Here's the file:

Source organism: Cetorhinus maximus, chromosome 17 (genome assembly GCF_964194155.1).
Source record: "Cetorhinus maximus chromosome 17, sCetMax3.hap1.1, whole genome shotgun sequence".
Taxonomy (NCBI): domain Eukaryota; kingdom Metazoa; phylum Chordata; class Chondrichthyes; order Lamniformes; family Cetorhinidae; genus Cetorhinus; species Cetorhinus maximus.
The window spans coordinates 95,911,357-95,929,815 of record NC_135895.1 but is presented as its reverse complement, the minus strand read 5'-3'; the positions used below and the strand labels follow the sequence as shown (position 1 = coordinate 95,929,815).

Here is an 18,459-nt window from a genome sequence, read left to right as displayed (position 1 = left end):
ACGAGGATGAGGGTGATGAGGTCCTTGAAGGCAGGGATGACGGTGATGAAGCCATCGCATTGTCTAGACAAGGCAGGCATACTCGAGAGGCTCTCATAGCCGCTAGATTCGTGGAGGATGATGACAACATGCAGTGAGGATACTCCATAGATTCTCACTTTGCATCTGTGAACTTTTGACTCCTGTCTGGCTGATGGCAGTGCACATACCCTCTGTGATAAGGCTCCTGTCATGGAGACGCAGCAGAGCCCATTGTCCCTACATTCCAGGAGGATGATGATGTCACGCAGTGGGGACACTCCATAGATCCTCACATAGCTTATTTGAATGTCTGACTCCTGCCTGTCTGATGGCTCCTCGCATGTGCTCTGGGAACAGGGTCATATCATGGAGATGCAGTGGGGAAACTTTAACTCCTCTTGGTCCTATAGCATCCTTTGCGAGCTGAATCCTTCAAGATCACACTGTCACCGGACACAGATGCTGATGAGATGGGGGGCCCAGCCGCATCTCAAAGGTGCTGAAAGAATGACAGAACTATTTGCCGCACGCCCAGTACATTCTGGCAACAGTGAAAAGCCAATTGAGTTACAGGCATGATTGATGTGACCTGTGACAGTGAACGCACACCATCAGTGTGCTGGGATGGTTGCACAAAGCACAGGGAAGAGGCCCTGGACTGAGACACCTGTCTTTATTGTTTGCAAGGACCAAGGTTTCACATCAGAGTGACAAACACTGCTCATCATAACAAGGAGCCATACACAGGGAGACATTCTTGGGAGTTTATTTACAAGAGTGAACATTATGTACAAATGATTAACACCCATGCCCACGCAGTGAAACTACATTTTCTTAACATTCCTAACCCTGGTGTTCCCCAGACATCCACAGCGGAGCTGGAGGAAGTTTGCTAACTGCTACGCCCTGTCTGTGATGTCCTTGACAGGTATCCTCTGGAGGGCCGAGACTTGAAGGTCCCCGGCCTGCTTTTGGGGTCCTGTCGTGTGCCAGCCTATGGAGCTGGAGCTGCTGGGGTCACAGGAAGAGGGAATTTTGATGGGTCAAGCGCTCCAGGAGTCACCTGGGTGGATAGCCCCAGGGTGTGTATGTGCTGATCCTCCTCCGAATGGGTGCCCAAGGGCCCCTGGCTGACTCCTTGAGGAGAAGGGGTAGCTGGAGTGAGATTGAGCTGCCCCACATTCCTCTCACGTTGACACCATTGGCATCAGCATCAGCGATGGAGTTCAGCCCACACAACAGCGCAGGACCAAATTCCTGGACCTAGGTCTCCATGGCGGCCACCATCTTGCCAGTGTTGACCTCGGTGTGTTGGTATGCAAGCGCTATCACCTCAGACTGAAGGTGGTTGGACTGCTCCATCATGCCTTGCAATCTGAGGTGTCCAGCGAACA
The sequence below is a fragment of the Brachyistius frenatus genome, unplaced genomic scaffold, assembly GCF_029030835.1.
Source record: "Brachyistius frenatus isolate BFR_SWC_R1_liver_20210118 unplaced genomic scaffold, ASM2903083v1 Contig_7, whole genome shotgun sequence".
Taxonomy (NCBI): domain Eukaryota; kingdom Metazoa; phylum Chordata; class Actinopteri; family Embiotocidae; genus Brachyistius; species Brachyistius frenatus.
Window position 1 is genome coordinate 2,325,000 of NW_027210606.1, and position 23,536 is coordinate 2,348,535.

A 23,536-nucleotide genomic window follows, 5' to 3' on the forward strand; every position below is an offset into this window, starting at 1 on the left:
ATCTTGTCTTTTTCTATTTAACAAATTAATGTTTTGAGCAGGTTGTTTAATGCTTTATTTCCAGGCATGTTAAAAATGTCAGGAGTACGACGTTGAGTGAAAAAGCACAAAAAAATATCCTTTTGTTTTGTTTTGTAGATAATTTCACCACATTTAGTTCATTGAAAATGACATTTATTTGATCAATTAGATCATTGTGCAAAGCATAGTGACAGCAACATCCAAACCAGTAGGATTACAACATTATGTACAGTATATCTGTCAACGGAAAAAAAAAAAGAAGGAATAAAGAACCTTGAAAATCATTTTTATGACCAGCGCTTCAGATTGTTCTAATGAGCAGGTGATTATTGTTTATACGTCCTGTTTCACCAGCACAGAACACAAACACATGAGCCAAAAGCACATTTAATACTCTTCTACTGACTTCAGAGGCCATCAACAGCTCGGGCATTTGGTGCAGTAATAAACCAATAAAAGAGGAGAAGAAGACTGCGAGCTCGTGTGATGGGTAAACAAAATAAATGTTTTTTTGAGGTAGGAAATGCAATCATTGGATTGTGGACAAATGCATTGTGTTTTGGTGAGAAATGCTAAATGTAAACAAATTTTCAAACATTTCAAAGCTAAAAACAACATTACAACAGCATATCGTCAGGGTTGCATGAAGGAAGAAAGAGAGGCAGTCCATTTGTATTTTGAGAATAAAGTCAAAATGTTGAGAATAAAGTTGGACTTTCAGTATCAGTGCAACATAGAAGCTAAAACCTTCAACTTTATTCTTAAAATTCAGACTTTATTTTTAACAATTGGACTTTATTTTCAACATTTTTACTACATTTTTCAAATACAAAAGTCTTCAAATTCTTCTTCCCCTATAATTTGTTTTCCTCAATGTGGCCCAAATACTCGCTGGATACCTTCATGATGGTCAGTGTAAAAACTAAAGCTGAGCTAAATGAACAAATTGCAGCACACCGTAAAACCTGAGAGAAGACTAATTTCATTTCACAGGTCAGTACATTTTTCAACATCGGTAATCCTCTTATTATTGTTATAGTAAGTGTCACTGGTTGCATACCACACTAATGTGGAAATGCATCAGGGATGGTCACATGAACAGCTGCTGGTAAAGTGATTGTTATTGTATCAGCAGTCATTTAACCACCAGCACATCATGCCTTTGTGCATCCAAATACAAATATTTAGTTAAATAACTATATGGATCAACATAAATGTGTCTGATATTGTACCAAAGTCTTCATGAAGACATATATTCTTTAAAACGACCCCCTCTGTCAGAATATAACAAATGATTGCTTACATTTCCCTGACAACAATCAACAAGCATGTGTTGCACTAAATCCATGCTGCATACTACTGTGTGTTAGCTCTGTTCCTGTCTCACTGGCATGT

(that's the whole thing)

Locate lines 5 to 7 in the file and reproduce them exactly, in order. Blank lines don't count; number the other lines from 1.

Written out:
Here is an 18,459-nt window from a genome sequence, read left to right as displayed (position 1 = left end):
ACGAGGATGAGGGTGATGAGGTCCTTGAAGGCAGGGATGACGGTGATGAAGCCATCGCATTGTCTAGACAAGGCAGGCATACTCGAGAGGCTCTCATAGCCGCTAGATTCGTGGAGGATGATGACAACATGCAGTGAGGATACTCCATAGATTCTCACTTTGCATCTGTGAACTTTTGACTCCTGTCTGGCTGATGGCAGTGCACATACCCTCTGTGATAAGGCTCCTGTCATGGAGACGCAGCAGAGCCCATTGTCCCTACATTCCAGGAGGATGATGATGTCACGCAGTGGGGACACTCCATAGATCCTCACATAGCTTATTTGAATGTCTGACTCCTGCCTGTCTGATGGCTCCTCGCATGTGCTCTGGGAACAGGGTCATATCATGGAGATGCAGTGGGGAAACTTTAACTCCTCTTGGTCCTATAGCATCCTTTGCGAGCTGAATCCTTCAAGATCACACTGTCACCGGACACAGATGCTGATGAGATGGGGGGCCCAGCCGCATCTCAAAGGTGCTGAAAGAATGACAGAACTATTTGCCGCACGCCCAGTACATTCTGGCAACAGTGAAAAGCCAATTGAGTTACAGGCATGATTGATGTGACCTGTGACAGTGAACGCACACCATCAGTGTGCTGGGATGGTTGCACAAAGCACAGGGAAGAGGCCCTGGACTGAGACACCTGTCTTTATTGTTTGCAAGGACCAAGGTTTCACATCAGAGTGACAAACACTGCTCATCATAACAAGGAGCCATACACAGGGAGACATTCTTGGGAGTTTATTTACAAGAGTGAACATTATGTACAAATGATTAACACCCATGCCCACGCAGTGAAACTACATTTTCTTAACATTCCTAACCCTGGTGTTCCCCAGACATCCACAGCGGAGCTGGAGGAAGTTTGCTAACTGCTACGCCCTGTCTGTGATGTCCTTGACAGGTATCCTCTGGAGGGCCGAGACTTGAAGGTCCCCGGCCTGCTTTTGGGGTCCTGTCGTGTGCCAGCCTATGGAGCTGGAGCTGCTGGGGTCACAGGAAGAGGGAATTTTGATGGGTCAAGCGCTCCAGGAGTCACCTGGGTGGATAGCCCCAGGGTGTGTATGTGCTGATCCTCCTCCGAATGGGTGCCCAAGGGCCCCTGGCTGACTCCTTGAGGAGAAGGGGTAGCTGGAGTGAGATTGAGCTGCCCCACATTCCTCTCACGTTGACACCATTGGCATCAGCATCAGCGATGGAGTTCAGCCCACACAACAGCGCAGGACCAAATTCCTGGACCTAGGTCTCCATGGCGGCCACCATCTTGCCAGTGTTGACCTCGGTGTGTTGGTATGCAAGCGCTATCACCTCAGACTGAAGGTGGTTGGACTGCTCCATCATGCCTTGCAATCTGAGGTGTCCAGCGAACA
The sequence below is a fragment of the Brachyistius frenatus genome, unplaced genomic scaffold, assembly GCF_029030835.1.